This is just an attempt by Turkey to draw attention away from their real enemies, the Kurds. Please note that US has supported the Kurds militarily in their war against ISIS in northern Iraq, But now that the Kurds have pushed into the Euphrates Valley, the Turks are becoming very concerned. They fear that the Kurds are trying to establish a Greater Kurdistan rather than trying to smash ISIS. They may be right; there is an ancient animus between the two peoples. But for us at CAF, here’s the real issue, the Kurds have been the only ones who would protect the diminishing Christian population from complete annihilation. With them out of the way, no one will be able to stop the genocide of the Chaldean people – either the hands of the Turks or the Islamist’s of Iraq/Iran who share a common border with Kurdistan. That’s the end-game. What ISIS could not accomplish in Kurdistan, the Turks will. Christianity will cease to exist in Mesopotamia. The US, under the current administration, will betray our Kurdish allies in favor of the Turks and abandon the Christians in order to make political gains. And what will the US get for this act of betrayal? An relationship with an unstable Islamist dictator who still hates the US. Some trade!
I don’t think it is much of a surprise. The newswires have been full of stories suggesting an attack on Mosul in October or November. Here are three news stories from the past week.
Iraq on track to retake Mosul this year, U.S. general says
Iraq is on track to meet its objective of retaking the city of Mosul from Islamic State later this year, should Prime Minister Haider al-Abadi choose to go forward as planned, the head of the U.S. military’s Central Command said on Tuesday.
“It’s the prime minister’s objective to have that done by the end of the year,” General Joseph Votel, who oversees U.S. forces in the Middle East, told a news conference. “My assessment is that we can meet the … prime minister’s objectives, if that’s what he chooses to do.”
Although Iraqi and U.S. officials have not announced a timetable for moving on the city, a senior Baghdad-based diplomat said last month Abadi wanted to bring forward the start of the Mosul campaign to October.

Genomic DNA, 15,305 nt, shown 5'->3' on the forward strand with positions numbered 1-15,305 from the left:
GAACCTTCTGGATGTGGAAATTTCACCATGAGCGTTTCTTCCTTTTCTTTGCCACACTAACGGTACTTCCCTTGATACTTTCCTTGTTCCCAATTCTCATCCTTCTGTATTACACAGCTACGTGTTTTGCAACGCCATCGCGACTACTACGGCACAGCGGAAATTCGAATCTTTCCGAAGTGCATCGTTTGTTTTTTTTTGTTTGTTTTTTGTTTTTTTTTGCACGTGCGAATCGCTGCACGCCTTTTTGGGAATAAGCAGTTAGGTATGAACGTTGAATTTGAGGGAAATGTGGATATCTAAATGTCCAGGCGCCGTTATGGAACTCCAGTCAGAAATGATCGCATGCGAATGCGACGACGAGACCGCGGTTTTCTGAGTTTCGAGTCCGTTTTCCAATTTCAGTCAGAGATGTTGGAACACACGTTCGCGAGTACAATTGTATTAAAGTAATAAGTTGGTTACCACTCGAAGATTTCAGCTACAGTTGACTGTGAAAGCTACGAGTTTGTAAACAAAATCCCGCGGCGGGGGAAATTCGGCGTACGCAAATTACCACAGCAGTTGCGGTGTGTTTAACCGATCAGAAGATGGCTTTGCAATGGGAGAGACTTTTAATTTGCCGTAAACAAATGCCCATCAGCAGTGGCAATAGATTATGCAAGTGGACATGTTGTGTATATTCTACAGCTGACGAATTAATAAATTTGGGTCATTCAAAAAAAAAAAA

France deploys artillery, readies carrier ahead of Mosul offensive
“We decided to bolster our support of the Iraqi forces this Autumn with the aim of recapturing Mosul,” French Defence Minister Jean-Yves Le Drian told a gathering of defense and military officials in Paris.
“At this very moment, artillery is arriving close to the front line,” Le Drian said, adding that the Charles de Gaulle aircraft carrier would soon leave for the Middle East.
What you say makes a great deal of sense. One might add to it that Turkey might also be motivated by keeping Iran and its Shiite Arab allies from taking over Sunni populations uncomfortably near Turkish borders. Turkey is the Sunni “big dog” in the neighborhood, and I can’t imagine Turkey wanting Iranian forces anywhere near its borders.
Since the U.S. has been, in effect, the “Iranian air force” in the region, aiding Iranian-backed forces, (as has Russia, but different ones) one does wonder how, exactly, that’s to work if Turkish forces clash with Iran-allied-and-led Shiite Arab forces. Possibly that has been taken into account in some manner. :shrug:
Holy Crusader writes: "While some Kurds have joined various militias in Syria/Iraq(including Pro Assad/Pro Russian militias) other Kurds have joined ISIL.
While it is true that “some” Kurds have “joined” other militias in the war against ISIL, the predominant Kurdish force in the area is the YPG – an essentially all-Kurdish army who fight for Kurdistan’s interests first. The war against ISIL is a war to relieve Kurdistan of their presence. The numbers of Kurds who fight for Pro-Assad/Pro Russian or even ISIL forces is, I as I understand it, quite marginal.
“Christians and Muslims are on the same side when it comes to but not limited to the following,”
First of all It is hardly credible that Christians and Muslims are on the same side in almost anything in contemporary Mesopotamia. Christians are held as dhimmi’s to the general Muslim populations (i.e., they are considered to posses less dignity by law than a Muslim. They are expendable). The Kurds, who are for the most part, Muslims, have been protecting Christian (and Yazidi) populations from harm, not out of altruism, but out of political expediency. Kurdistan is striving to gain more than autonomy from Iraq/Syria/Turkey – rather, they are seeking sovereignty. They wish to become a nation state. The Christians and Yazidi’s were being exterminated by interloper armies of ISIL and a newly Islamicized Iraqi government. The Kurds took them in hopes of gaining American military support against the interlopers (which they got). But the Christians are still living in caravans (i.e., metal containers) outside of Kurdish towns. They are not allowed to own property in Muslim cities. They are still outcasts.
“Turkey was the first ever Muslim majority country to recognize Israel and Turkey is a very honorable country with a tremendous history.”